Muddledness and Marriage Equality

When Parliament finished debating the Marriage Equality bill, my Facebook friends were interestingly divided.

Some felt that a small, significant step had been taken along the road to justice; others, that an undesirable but hopefully retractable step had been taken along a road to national chaos and generally poor definitions of things. There was no communication between the two groups, at least on my Facebook feed; no mutual friends either to stir debate or exchange views reasonably; a communicatory abyss which, like so many situations, left me wishing for a better and wiser understanding of the Bible.

(The rest of my Facebook friends were just posting the usual jokes, anecdotes and photos of Elvis, and there was much rejoicing.)

In certain moods, it seems inconvenient of God to have spoken the way He did. Supposing one needs to gain a detailed knowledge of ancient Hebrew language, literature and culture, the better to understand a couple of verses in Leviticus, before forming an opinion on a parliamentary bill and related social circumstances including many people’s confusion, anger and hurt, then informed contributions will be lacking from those of us who have no mental energy in our leisure moments for anything more challenging than reading Mansfield Park for the umpteenth time. Surely God is too sane and kind and practical (borrowing words from Adrian Plass) to insist on such a situation. Also, hanging around feeling ignorant could easily be an abdication of responsibility.

But having made this memo-to-self, I still feel it should be recognized that the Bible is complicated—perhaps we shouldn’t have expected anything less of God—and it seems to me that those who wish to uphold the Bible’s teachings about marriage could possibly be in danger of distorting those teachings in applying them.

The Evangelical Christian straw man I seem to be setting up here would insist on the sacred importance of marriage as a life-long covenant of love and fidelity, prophetically representing the union of Christ and his church. In this I cannot wish to disagree with Mr Evangelical Christian Straw Man. “Husbands, love your wives as Christ loved the church,” and so on.

Such an emphasis potentially puts the unmarried Christian in an odd position. If you get married, the fact that you are a woman or man suddenly becomes prophetically relevant: there is a covenant to celebrate, a picture of God’s love on earth. If not, one might feel at times that being a woman makes a difference only insofar as the church will assume that you’d prefer a continental breakfast and a massage to a hike in the mountains – vice versa if you are a man. More frustratingly, one might feel at times that the capacity of other relationships to prophetically reflect the love of Christ had been overlooked. This feeling would not, of course, be entirely fair, given the emphasis placed at other times on community, family, friendship and brotherly-sisterly union within the church. But I have heard a preacher assert that marriage is God’s greatest gift to humanity, and I hope the fact that nobody in the congregation leapt up to say “what about Jesus?” simply indicates an ability to allow for a preacher’s enthusiasm.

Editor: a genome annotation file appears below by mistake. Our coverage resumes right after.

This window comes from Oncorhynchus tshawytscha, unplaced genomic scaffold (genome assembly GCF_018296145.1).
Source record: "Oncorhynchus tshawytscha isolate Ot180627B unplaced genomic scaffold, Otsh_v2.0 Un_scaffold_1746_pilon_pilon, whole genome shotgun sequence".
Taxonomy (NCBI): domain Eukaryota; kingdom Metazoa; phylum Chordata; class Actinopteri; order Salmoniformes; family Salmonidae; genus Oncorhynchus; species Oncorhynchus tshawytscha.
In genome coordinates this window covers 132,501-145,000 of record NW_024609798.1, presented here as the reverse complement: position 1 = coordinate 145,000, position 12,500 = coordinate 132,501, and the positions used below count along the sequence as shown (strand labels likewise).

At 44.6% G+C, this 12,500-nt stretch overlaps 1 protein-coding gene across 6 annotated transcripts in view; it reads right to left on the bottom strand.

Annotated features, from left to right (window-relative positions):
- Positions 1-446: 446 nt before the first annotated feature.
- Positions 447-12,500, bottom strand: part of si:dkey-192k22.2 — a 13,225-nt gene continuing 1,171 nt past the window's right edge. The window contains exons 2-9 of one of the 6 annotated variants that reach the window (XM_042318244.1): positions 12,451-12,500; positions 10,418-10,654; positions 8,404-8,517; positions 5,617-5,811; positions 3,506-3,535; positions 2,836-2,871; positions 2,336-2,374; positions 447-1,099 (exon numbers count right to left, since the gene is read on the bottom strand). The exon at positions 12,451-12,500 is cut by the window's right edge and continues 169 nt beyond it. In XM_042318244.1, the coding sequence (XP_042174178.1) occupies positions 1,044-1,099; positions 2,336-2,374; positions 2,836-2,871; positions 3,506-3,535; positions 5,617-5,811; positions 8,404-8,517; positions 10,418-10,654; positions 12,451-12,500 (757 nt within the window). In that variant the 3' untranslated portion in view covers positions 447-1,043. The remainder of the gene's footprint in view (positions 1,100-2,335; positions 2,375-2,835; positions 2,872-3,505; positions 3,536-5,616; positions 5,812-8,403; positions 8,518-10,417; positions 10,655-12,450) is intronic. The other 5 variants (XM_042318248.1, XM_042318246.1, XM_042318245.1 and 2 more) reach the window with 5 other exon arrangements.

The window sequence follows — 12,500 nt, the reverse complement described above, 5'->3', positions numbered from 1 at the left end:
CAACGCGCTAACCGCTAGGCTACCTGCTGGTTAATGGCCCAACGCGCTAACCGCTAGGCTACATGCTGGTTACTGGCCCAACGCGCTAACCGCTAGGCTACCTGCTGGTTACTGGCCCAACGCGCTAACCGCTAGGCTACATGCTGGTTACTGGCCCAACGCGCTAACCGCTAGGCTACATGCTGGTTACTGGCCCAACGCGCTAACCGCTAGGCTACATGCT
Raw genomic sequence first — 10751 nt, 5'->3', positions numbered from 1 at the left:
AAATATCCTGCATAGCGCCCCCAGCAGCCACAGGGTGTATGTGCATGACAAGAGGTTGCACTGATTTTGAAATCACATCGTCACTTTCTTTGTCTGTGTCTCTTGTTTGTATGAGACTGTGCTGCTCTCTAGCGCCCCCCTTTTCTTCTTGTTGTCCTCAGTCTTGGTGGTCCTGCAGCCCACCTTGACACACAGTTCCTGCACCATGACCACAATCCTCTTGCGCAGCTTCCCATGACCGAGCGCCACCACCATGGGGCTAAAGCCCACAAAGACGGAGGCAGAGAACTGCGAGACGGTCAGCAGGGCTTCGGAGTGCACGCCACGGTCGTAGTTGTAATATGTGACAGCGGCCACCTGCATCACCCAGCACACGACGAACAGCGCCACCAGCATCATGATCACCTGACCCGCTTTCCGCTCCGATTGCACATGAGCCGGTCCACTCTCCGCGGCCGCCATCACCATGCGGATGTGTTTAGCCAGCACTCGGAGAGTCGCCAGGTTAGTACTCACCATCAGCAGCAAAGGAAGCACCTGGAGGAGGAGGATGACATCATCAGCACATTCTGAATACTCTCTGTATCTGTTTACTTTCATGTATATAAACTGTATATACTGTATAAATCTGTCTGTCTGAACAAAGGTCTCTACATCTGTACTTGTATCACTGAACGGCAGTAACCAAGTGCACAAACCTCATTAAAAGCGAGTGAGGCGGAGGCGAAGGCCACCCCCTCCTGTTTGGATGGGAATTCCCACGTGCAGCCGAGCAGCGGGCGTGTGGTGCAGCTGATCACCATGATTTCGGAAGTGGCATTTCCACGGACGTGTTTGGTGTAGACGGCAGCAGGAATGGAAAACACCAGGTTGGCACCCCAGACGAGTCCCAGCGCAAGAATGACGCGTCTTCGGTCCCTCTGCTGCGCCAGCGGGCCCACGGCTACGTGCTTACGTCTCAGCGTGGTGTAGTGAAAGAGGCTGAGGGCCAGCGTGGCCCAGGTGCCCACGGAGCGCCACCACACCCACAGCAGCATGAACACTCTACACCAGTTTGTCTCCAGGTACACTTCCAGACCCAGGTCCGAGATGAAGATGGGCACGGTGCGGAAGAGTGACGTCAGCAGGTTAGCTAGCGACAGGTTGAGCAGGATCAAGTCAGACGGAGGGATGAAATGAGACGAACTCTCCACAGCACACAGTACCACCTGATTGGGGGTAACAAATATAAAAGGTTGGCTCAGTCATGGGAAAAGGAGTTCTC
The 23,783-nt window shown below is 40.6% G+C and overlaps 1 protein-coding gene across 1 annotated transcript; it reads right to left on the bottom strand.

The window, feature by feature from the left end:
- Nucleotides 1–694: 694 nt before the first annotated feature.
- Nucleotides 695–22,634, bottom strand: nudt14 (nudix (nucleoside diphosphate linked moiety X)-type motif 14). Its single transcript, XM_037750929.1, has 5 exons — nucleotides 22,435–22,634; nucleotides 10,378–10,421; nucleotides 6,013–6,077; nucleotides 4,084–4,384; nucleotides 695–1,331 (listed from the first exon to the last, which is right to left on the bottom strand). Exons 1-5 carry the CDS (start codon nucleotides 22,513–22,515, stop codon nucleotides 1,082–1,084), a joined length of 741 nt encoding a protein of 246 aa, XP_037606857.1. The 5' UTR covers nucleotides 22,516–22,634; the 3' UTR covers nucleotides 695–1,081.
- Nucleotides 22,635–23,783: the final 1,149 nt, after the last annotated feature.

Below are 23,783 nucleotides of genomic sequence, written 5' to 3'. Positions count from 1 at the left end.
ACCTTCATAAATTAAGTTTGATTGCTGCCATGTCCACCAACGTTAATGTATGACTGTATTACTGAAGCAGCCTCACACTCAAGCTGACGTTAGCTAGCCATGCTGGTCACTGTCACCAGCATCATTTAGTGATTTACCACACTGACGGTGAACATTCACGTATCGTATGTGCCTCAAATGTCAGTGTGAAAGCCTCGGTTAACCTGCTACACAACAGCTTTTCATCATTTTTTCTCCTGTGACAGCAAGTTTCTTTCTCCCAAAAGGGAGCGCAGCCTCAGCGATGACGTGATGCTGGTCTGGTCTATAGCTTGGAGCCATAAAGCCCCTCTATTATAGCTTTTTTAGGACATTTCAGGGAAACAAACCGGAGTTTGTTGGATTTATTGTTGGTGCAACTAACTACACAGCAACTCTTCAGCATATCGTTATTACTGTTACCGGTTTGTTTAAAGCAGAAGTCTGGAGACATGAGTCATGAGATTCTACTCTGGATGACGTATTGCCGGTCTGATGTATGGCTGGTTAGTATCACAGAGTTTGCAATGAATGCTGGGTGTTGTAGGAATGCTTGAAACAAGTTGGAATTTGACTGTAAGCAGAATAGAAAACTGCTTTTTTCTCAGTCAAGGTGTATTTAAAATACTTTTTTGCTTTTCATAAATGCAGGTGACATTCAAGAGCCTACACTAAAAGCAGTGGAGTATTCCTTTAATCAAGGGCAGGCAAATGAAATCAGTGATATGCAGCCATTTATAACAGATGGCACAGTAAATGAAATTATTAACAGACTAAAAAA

Marriage provides obvious opportunities for celebration, as singleness does not: engagements, weddings, anniversaries. I love these celebrations, and I think they are important. And yet if you follow the procedure of plucking “proof texts” out of the Bible, I think one could easily argue that singleness is more holy than marriage. Begin with 1 Corinthians 7, skip to a few words in the middle of Matthew 19:12, and round off with Jesus’ remark that greater love has no man than this, that he lay down his life for his friends. The moral of this sermon, however, would be a warning about the overly selective use of Bible verses.

Particular attachment to certain Bible verses, particular readings of certain verses, can make us forgetful of other verses and readings thereof. Particular ideas about the beauty and significance of certain relationships can make us—make us seem, perhaps—not wholly mindful of the significance of others. Limited experience of human diversity could give us skewed ideas about what is the norm. Hence, I would suggest, the situation in which Christian speakers pray that all members of the youth group will find the right life partner—an all which seems statistically improbable, and rather tactless. Hence, I would also suggest, a need for Christians to carefully consider whether we’re sure that we believe in the best definition of marriage, have the right sense of exactly how marriage fits into the grand scheme of things.

Anyone still reading this who thought the MPs were idiots has probably now concluded that I myself have wandered off the evangelical path into idiocy. Those who think that those who thought the MPs are idiots are idiots—if that makes sense—are probably cross with me for not taking an immediate, definite and determined stance against prejudice and bigotry.

The fact is that all this time I should have been marking my Intermediate students’ tests. This is my excuse for not reaching any definite conclusion.

Also, I quite like all my Facebook friends, and am not sure that any of them are idiots or bigots. Perhaps I’d just like to see them graciously, courteously, thoughtfully talking to each other.

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